Biocultural diversity

Solidarity Foundation svzandt at
Tue Dec 17 19:30:57 UTC 1996


I received your report on the Berkeley conference by way of the Endangered
Languages List. Solidarity Foundation is a research and information service
affiliated with the Native American Council of New York City, and we are
extremely interested in these two topics and and the ways in which they may
be connected.

We regard diversity, whether biological or cultural, as the normal state of
affairs for this planet, so it seems logical that in those parts of the
globe where people have, whether by accident or design, retained much of
their traditional culture, they have also retained their traditional form of
land management, which (at least relatively speaking) fosters biodiversity
and knowledge of ecological relations. It is not only that their languages
preserve this wisdom. It is that the dominant language that replaces the
traditional one does NOT contain it, but rather, becomes a wide open channel
for meanings which conflict with and indeed actively contradict traditional
knowledge. It is true that anti-traditional messages can be communicated in
a minority language, but here they are on more difficult terrain, so to
speak. It is also true that traditional knowledge can be calqued into a new,
dominant language, but under contemporary conditions this is less and less
likely to happen. English is a beautiful language, and contains plenty of
traditional wisdom if you know where to look for it, but the kind of English
to which 99% of the people are exposed through mass media, including MTV,
advertising, and even most of what's taught in universities, is very
destructive to traditional culture - because of what's said and the way it's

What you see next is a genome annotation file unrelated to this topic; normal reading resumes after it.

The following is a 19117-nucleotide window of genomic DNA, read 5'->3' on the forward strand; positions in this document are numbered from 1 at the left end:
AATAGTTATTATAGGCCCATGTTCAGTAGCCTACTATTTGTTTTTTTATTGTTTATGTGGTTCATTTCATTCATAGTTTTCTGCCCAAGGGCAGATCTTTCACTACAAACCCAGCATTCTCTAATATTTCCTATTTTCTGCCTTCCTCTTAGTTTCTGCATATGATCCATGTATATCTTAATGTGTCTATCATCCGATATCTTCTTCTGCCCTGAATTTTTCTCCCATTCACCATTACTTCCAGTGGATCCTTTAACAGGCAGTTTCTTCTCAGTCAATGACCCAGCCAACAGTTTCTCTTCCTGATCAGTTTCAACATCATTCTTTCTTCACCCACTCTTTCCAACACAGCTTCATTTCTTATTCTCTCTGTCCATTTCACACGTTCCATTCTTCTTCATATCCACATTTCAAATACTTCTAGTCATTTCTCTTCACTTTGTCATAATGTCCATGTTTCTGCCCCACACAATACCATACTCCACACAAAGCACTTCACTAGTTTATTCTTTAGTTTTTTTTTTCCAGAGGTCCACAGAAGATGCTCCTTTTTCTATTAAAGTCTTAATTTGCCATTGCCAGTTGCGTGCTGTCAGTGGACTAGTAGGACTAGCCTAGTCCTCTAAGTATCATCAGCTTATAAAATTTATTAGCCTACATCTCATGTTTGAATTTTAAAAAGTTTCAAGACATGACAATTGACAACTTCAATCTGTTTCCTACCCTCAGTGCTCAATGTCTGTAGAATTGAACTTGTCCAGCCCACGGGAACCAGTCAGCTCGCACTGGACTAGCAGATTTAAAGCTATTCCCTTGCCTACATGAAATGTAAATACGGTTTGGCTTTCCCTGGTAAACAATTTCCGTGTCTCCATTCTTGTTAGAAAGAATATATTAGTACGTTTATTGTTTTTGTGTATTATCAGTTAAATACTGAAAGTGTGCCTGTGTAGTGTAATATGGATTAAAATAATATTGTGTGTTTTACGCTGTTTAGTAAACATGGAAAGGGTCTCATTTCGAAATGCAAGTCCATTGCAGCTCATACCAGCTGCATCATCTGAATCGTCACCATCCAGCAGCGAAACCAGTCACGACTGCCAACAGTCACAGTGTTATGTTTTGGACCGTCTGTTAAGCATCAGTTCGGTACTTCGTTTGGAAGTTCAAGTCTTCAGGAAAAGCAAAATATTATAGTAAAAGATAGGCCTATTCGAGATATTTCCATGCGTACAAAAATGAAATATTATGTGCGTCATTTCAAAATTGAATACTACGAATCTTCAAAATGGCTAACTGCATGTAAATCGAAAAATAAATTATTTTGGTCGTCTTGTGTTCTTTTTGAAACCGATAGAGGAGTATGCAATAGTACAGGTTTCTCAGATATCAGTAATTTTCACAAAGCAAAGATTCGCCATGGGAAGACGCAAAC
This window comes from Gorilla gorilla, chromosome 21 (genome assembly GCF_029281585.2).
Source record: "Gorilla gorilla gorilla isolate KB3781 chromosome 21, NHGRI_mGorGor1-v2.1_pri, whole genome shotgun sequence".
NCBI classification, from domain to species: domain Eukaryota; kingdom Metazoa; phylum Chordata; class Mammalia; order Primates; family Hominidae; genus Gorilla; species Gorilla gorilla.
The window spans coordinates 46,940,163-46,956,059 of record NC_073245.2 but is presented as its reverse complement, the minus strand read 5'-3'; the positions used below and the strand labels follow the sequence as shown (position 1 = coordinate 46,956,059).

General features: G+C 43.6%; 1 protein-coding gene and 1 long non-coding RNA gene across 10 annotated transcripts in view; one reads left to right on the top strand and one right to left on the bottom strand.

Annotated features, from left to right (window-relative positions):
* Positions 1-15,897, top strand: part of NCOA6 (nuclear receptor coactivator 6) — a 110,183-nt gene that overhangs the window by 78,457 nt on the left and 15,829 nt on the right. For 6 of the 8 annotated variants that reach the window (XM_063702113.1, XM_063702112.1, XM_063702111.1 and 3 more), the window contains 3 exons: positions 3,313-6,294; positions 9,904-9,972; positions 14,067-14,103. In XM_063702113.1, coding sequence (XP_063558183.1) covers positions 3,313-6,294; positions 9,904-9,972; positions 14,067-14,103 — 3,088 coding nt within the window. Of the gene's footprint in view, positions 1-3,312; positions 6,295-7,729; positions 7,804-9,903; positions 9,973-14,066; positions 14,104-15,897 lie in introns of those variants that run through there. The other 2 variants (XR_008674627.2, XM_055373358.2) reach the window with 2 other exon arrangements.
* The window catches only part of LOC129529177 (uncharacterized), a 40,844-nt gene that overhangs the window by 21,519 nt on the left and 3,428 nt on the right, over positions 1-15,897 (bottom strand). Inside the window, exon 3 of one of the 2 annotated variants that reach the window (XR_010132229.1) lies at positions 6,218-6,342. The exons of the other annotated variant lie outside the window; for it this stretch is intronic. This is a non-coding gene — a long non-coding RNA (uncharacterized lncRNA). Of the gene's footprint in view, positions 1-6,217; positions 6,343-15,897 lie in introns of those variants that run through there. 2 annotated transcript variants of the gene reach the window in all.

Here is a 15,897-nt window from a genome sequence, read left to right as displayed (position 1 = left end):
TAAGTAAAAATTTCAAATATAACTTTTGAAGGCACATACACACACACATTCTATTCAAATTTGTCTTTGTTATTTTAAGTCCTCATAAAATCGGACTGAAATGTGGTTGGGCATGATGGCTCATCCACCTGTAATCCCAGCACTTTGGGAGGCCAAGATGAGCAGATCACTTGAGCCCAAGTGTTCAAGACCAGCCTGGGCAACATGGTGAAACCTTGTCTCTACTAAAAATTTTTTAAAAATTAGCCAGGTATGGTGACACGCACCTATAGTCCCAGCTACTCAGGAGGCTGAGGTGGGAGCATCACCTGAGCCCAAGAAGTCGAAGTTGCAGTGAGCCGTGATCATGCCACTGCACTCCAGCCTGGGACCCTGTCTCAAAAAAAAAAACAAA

The point I'm trying to make is well summed up in a paragraph from Robert
A. Williams' book, _The American Indian in Western Legal Thought: the
disocurses of conquest_, p.74:

"Perhaps no single historical incident better illustrates the transformations
occurring throughout Discovery-era Spain than Queen Isabella's acceptance of
Antonio de Nebrija's Spanish _Gramatica_, the first-ever grammar of any
modern European language. Upon its presentation in the momentous year 1492,
Isabella reportedly asked the scholar, "What is it for?" Nebrija answered
Her Majesty modestly but with profound presence and insight respecting the
demands of the new expansion-minded age. "Language," he reportedly stated,
"is the perfect instrument of empire." "

I think this principle may go a long way toward explaining the correlation,
noted at the conference, between low-diversity cultural systems and low
biodiversity. Incidentally, its contemporary remifications have been
explored by Ivan Illich in a long essay entitled something like "Vernacular
Language and Taught Mother Tongue."

Jeffrey Wollock
Research Director
Solidarity Foundation
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Mon, 23 Dec 1996 08:32:06 +1300 (NZDT)
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Tena koutou,

A Christmas Greeting from New Zealand to all friends working in the
linguistics and language worlds.

Greetings to all friends on the endangered language list. Have a  beautiful,
happy and joyous Christmas.
Thank you all for your many generous and wise contributions to this list and
for your hard work on behalf of speakers of the world's endangered languages..

A proverb on making the impossible (start to) happen:

"He pae maunga e kore e nekehia
He ngaru moana maa te ihu o te waka e waawaahi mai. "

A mountain range  cannot be shifted,
but the tall ocean swell will be dashed by the canoe prow."

I sing/sign off this list here, and indeed off the information
'superhighway', for the foreseeable future. My email address will no longer
operate so write to me at home if you need to be in contact. I'm going back
to the world of tribal radio in the Maori language, recording elders,
children's programmes and making documentaries.

Raarangi maunga tuu te ao, tuu te poo, raarangi taangata ka ngaro ka ngaro..
The mountain ranges stand for the long day and night of eternity, the
generations of men appear and fade away..


Piripi Walker
Director of Language Studies
Te Wananga o Raukawa
92 Horoeka St, Stokes Valley
New Zealand
Ph and fax 064-4-5636-215

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